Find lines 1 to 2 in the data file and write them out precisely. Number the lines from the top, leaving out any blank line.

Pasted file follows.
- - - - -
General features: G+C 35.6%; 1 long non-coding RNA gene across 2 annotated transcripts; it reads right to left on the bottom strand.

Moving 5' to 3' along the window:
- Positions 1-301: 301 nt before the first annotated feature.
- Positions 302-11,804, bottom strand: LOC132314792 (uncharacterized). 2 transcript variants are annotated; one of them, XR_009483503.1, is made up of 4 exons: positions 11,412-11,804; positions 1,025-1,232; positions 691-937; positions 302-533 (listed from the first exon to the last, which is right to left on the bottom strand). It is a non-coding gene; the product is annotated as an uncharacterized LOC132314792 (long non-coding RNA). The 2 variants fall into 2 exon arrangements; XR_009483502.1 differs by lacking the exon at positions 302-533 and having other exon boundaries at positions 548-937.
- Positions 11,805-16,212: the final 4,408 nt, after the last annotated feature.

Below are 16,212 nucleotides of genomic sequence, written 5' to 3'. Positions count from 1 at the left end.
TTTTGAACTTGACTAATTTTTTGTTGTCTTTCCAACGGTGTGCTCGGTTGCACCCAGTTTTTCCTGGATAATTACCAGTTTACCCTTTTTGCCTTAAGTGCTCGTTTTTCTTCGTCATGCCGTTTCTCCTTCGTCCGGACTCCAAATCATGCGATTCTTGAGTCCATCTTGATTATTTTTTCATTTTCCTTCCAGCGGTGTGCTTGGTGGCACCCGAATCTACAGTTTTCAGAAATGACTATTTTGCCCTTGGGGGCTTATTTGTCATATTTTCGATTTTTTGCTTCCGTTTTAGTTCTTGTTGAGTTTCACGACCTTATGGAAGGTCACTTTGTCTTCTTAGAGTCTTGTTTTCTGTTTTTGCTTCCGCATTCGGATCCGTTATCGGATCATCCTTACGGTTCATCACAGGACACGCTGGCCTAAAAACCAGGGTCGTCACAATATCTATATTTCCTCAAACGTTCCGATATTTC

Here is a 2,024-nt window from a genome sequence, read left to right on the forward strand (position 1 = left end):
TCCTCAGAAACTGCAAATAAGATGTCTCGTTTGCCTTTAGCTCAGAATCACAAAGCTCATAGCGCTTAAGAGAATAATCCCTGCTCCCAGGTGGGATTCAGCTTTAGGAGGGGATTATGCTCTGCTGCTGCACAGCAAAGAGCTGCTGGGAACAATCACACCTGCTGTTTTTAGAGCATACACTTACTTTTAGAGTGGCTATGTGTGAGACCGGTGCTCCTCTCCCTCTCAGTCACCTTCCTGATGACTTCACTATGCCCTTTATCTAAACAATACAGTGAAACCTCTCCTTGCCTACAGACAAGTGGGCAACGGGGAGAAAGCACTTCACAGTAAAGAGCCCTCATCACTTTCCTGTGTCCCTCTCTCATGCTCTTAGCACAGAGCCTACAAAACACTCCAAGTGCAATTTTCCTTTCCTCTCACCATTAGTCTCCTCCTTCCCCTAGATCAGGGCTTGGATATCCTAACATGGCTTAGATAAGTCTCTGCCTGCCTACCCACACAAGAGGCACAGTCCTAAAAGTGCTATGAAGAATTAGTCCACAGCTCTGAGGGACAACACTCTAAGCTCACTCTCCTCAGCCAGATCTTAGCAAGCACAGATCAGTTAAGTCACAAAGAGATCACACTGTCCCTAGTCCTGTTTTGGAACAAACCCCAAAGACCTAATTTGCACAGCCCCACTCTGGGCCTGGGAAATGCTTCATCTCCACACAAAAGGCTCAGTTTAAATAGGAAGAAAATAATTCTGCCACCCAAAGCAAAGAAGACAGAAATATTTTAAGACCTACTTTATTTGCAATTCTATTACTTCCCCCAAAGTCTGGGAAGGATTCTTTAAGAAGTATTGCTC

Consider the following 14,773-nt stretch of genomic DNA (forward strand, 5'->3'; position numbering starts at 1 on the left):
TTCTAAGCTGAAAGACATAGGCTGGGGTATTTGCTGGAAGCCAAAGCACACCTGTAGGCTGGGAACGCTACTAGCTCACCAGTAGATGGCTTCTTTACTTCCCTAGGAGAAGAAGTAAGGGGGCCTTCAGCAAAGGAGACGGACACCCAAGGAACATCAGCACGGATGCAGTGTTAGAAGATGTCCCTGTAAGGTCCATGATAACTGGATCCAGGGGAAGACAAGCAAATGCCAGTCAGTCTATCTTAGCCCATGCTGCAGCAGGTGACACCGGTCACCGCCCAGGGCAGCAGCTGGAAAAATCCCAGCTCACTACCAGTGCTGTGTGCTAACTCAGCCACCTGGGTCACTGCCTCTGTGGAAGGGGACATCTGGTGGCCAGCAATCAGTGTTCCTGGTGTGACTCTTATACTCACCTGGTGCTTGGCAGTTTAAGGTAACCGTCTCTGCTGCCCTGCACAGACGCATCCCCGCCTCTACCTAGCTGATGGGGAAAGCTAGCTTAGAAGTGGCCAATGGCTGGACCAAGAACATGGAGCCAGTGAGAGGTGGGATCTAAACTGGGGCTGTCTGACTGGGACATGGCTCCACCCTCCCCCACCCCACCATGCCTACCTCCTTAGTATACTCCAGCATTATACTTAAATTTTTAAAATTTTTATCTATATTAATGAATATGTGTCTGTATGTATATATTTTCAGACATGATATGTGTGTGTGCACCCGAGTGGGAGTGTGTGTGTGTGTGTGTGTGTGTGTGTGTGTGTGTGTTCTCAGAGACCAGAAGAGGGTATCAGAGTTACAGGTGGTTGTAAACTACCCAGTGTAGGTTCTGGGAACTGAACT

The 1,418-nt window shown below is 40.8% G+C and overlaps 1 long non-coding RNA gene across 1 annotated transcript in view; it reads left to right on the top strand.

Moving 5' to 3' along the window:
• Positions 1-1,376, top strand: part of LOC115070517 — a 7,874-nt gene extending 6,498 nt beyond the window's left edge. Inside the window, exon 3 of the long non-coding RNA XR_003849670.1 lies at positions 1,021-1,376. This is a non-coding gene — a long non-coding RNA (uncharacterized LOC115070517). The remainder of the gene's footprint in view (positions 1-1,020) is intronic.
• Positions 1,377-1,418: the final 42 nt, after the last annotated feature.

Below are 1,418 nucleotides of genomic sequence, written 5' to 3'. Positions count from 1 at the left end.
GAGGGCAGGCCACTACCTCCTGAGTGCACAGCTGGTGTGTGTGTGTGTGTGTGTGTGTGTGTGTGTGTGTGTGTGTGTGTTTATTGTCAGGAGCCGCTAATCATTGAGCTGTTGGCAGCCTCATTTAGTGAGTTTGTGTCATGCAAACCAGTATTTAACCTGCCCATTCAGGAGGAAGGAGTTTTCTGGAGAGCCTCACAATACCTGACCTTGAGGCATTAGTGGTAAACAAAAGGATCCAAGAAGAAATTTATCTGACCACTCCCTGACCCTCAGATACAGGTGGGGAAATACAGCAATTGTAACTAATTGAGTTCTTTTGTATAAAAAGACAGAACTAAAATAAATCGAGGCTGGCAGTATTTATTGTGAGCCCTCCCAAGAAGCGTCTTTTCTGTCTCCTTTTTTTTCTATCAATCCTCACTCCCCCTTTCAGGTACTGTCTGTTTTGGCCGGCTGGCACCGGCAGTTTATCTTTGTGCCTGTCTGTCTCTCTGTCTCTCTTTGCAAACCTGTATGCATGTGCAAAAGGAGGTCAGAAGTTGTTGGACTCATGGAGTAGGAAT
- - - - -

General features: G+C 35.6%; 1 long non-coding RNA gene across 2 annotated transcripts; it reads right to left on the bottom strand.

Moving 5' to 3' along the window: